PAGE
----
# How to solve a 2nd order PDE with asymptotic boundary condition?

I came across the following diffusion problem in ''Myint-U, Lokenath Debnath, Linear Partial Differential Equations for Scientists and Engineers (2007, Birkhäuser)'' on page 526 (Problem 31):

Solve (by means of an apt integral transform): \begin{align} &u_t = k u_{xx}, \ \ 0 < x < +\infty, \ \ \ t>0, \\ &u(x,0)=x \ \ \ \ x>0,\\ &u(0,t)\ =0, \ \ u(x,t) \rightarrow x\ \text{uniformly in t as}\ x \rightarrow \infty, \ \ t>0. \end{align}

The solution is given on page 743: $$$$u(x,t) = x - x\ \text{erfc}(x/\sqrt{4kt}).$$$$ I cannot get to this solution!!!

My first attempt was to employ Laplace transform, $$$$\bar{u}(x,s) = \mathcal{L}_t u(x,t),$$$$ with the following transformed boundary conditions: $$$$\bar{u}(0,s)=0, \ \ \text{and} \ \ \bar{u}(x,s) = \frac{x}{s}\ \text{as} \ x \rightarrow \infty.$$$$ The solution was found to be $$$$\bar{u}(x,s) = A e^{-\sqrt{\frac{s}{k}}x} + Be^{+\sqrt{\frac{s}{k}}x} + \frac{x}{s}$$$$ However, both $$A$$ and $$B$$ should vanish in order to satisfy the boundary conditions, leaving only the solution $$u(x,t)=x$$, which seems trivial.

I sense that I should not replace the asymptotic behavior of the solution with a boundary condition, yet I do not know how to proceed further.

I also tried to perform assorted change of functions, as $$$$u(x,t) \equiv x + v(x,t), \ \ \ \text{or} \ \ \ u(x,t) \equiv x + x v(x,t),$$$$ where now $$v(x,t)$$ should vanish as $$x\rightarrow\infty$$ for all $$t$$, but the followed up ODE's would not result in the desired answer using the Laplace transform. I could get the following solution, though, with use of infinite sine Fourier transform when $$u(x,t) \equiv x + v(x,t)$$ and $$v(0,t)=0,\ v(\infty,t) = 0$$, $$$$u(x,t) = x + C\ \sqrt{\tfrac{2}{\pi}}\int^{\infty}_{0} e^{-ktq^2}\sin qx\ dq$$$$ where $$C$$ could be any constant (I didn't manage to find its true value, and it seems there's a degree of freedom for the asymptotic behavior, and I think it's because I have used the obviously false statement that v(x,t) should asymptotically tend to $$0$$ as $$x$$ blows up). This solution captures a tinge of the essence of the problem, because $$\sin qx$$ oscillates rapidly in large $$x$$, and $$u(x,t)$$ behaves as $$x$$ for all $$t$$. Also, $$$$\text{erf} (x) = \tfrac{2}{\pi} \int^{\infty}_{0} e^{-4q^2} \frac{\sin xq}{q}dq = \tfrac{2}{\pi} \int^{\infty}_{0} e^{-4q^2} \frac{d}{dx}(-\cos xq)dq$$$$ which somehow implies that I should have used cosine Fourier Transform, which was not feasible.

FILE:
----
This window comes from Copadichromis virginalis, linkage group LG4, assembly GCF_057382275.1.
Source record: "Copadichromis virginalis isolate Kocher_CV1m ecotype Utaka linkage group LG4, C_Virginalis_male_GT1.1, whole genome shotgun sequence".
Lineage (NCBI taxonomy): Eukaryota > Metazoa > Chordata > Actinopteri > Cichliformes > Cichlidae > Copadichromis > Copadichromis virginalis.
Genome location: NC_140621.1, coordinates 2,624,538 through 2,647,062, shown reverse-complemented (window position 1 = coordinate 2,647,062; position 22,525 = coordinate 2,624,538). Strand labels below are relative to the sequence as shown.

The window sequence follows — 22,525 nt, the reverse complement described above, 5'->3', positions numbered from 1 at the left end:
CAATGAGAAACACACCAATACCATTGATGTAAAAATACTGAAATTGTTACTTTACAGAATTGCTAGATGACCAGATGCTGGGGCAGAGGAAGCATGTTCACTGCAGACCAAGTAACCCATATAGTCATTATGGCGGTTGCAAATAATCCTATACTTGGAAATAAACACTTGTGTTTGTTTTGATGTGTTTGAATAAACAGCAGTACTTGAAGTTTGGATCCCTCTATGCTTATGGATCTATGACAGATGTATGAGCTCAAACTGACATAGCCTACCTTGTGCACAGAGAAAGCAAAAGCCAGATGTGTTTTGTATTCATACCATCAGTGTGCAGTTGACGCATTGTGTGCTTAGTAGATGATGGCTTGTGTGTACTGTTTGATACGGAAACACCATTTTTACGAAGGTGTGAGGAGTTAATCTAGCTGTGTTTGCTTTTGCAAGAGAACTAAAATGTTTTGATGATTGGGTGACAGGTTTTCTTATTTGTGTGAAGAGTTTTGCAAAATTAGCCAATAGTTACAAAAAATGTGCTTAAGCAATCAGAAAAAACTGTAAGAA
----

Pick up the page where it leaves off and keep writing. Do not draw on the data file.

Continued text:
I would be grateful if somebody could provide me with a solution to the problem and also an explanation on what I may have done wrong, and what details I do not take into account.

• Please read the description of the asymptotics tag. It is not applicable here I believe. Jan 17, 2021 at 14:34
• Corrected, thanks. @user79161. Jan 17, 2021 at 14:59